Be it resolved that the Legislative Assembly urge the Government to introduce legislation, like Manitoba’s and Ontario’s, requiring all school boards to develop policies to support students who want to lead and establish gay-straight alliance activities and organizations, using any name that is consistent with the promotion of a positive school environment that is inclusive, welcoming, and respectful for all students regardless of sexuality, sexual orientation, or gender identity.
It was a simple motion introduced on the floor of Alberta’s Legislative Assembly on April 7, 2014 that would help create safer environments for students in schools. Nineteen Liberal, New Democrat, and Progressive Conservative MLAs voted in favour of the motion, but it failed after 31 PC and Wildrose MLAs stood up and voted against it.
Motion 503, introduced by Calgary-Buffalo MLA Kent Hehr, was not a piece of binding legislation, it was a symbolic message of that all students, regardless of sexual orientation or identity, can be welcomed and accepted in Alberta’s education system.
Creating safe and supportive environments for all students, including LGBTQ youth who may face discrimination in and outside of school, should be something that is encouraged by MLAs.
Mr. Hehr’s motion undoubtably would have made some social conservatives uncomfortable, but it would have ultimately helped drag some of Alberta’s more stodgy school boards into the 21st century. The motion would not have forced any school board to form student-led gay-straight alliances, but it would have compelled the elected boards to accept the existence of the groups if students in their schools chose to organize them.
Passage of this motion would have sent a strong message that tolerance and acceptance are priorities Alberta’s provincial legislators.
Missing from the vote were Premier Dave Hancock and NDP leader Brian Mason, who both later said they would have voted in favour had they been in the Assembly. Wildrose opposition leader Danielle Smith was not present for the vote and it is not clear if she would have voted differently than her party’s MLAs.
The divided PC government caucus also missed an opportunity to send a clear message that they embrace 21st century values by singling out the opposition Wildrose as the only party to unanimously vote against the motion – and remind Albertans of the infamous Lake of Fire. And for the Wildrose, a vote for the motion, even by one or two of that party’s MLAs, would have done a lot of demonstrate the party is more moderate on social issues than its opponents claim.
In total, 36 MLAs were absent from the vote (minus the Speaker, who abstains from votes of the Assembly).
Voted in Favour: 19
Deron Bilous (NDP)
Laurie Blakeman (LIB)
Neil Brown (PC)
Pearl Calahasen (PC)
Cal Dallas (PC)
Alana DeLong (PC)
David Eggen (NDP)
Kyle Fawcett (PC)
Kent Hehr (LIB)
Ken Hughes (PC)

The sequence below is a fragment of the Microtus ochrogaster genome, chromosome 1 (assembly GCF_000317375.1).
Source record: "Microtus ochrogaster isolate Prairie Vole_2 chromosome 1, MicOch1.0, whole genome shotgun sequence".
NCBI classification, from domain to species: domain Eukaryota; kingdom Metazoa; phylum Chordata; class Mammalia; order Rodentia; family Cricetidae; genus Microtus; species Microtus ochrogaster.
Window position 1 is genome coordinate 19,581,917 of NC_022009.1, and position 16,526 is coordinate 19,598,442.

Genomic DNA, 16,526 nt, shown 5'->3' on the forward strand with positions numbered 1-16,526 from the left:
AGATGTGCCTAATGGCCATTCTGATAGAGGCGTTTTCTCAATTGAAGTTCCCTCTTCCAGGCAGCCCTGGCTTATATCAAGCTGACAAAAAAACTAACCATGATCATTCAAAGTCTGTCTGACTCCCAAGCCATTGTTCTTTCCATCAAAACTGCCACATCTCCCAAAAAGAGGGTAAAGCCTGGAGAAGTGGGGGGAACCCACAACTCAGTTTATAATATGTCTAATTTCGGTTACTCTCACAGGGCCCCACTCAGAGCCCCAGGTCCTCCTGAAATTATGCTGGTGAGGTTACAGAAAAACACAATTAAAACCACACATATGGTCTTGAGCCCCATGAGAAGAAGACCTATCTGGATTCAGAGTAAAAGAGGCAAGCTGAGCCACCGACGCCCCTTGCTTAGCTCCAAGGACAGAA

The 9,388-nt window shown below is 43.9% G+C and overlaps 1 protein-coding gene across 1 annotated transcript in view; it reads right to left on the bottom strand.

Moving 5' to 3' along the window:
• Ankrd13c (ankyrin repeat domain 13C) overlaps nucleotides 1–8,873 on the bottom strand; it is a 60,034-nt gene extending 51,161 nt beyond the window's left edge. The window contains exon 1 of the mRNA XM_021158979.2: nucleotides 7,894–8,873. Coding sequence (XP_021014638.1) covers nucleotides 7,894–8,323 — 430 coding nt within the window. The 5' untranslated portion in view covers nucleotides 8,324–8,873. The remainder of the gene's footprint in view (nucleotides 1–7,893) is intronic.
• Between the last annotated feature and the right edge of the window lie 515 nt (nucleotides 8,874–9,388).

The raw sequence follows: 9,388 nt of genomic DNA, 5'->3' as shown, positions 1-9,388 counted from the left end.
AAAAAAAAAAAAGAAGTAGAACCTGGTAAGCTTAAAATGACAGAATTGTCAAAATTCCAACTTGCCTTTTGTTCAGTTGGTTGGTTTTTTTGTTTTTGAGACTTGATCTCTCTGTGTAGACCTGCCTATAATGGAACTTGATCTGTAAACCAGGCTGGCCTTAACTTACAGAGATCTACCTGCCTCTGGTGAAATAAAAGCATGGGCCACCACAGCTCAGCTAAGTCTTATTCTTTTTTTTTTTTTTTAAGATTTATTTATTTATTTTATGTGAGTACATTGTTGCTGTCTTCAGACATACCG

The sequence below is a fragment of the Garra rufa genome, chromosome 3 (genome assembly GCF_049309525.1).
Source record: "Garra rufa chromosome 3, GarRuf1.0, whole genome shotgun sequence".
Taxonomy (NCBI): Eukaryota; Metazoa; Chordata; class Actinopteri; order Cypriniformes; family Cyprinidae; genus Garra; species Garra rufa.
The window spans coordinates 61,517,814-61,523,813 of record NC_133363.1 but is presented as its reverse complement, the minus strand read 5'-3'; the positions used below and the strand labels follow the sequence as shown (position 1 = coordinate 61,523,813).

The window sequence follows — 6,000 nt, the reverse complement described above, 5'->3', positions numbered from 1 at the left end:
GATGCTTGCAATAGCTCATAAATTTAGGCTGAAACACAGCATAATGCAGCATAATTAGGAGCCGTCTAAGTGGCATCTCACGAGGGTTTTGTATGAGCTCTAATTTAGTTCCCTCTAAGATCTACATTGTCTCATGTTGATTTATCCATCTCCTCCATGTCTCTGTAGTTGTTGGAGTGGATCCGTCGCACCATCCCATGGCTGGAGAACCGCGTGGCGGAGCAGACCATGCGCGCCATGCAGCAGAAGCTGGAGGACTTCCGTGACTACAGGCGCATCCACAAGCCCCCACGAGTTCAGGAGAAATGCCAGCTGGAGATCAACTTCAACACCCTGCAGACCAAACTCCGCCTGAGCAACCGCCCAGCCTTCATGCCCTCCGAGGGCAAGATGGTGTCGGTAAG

Sandra Jansen (PC)
Heather Klimchuk (PC)
Jason Luan (PC)
Thomas Luksazuk (PC)
Rachel Notley (NDP)
Don Scott (PC)
Raj Sherman (LIB)
David Swann (LIB)
Teresa Woo-Paw (PC)
Voted against: 31
Moe Amery (PC)
Rob Anderson (WR)
Drew Barnes (WR)
Gary Bikman (WR)
Robin Campbell (PC)
Ron Casey (PC)
Christine Cusanelli (PC)
Ian Donovan (WR)
David Dorward (PC)
Wayne Drysdale (PC)
Jacquie Fenske (PC)
Rick Fraser (PC)
Yvonne Fritz (PC)
Hector Goudreau (PC)
Jeff Johnson (PC)
Linda Johnson (PC)
Maureen Kubinec (PC)
Genia Leskiw (PC)
Bruce McAllister (WR)
Everett McDonald (PC)
Diana McQueen (PC)
Frank Oberle (PC)
Bridget Pastoor (PC)
Dave Rodney (PC)
Bruce Rowe (WR)
Shayne Saskiw (WR)
Richard Starke (PC)
Rick Strankman (WR)
Kerry Towle (WR)
George VanderBurg (PC)
Greg Weadick (PC)
Blasting the culture of entitlement that has engulfed the 43-year governing Progressive Conservative Party, Calgary-Varsity MLA Donna Kennedy-Glans announced on Monday that she was leaving the government caucus to sit as an Independent MLA. Ms. Kennedy-Glans is the second MLA to leave the PC caucus this month, but unlike the departure of Calgary-Foothills MLA Len Webber, she did not have a well-known history of dissatisfaction with the party’s leadership.
Since being elected, however, and particularly since joining Cabinet, I am increasingly convinced that elements of this 43-year old government are simply unable to make the changes needed to achieve that dream of a better Alberta. – Donna Kennedy-Glans
The now-former Minister of Electricity and Renewable Energy was a star PC candidate in the 2012 election, and was seen as a rising star within the caucus. A former vice-president of Nexen, Ms. Kennedy-Glans decision to leave the PC caucus carries a significant amount of weight in Calgary’s corporate oil establishment, and her departure is a blow to Ms. Redford’s party.
Over the past 43 years, the PC Party has survived, and dominated, by reinventing itself with each new leader. As such, the PC Party has transformed drastically since the principled Peter Lougheed first led it to victory in 1971. Tied to its current unpopular leadership, the PC Party faces a serious identity crisis, but the crisis is deeper than its current leader. As a natural governing party for more than four decades, the PC Party in 2014 has become tired, arrogant and absent of real principles.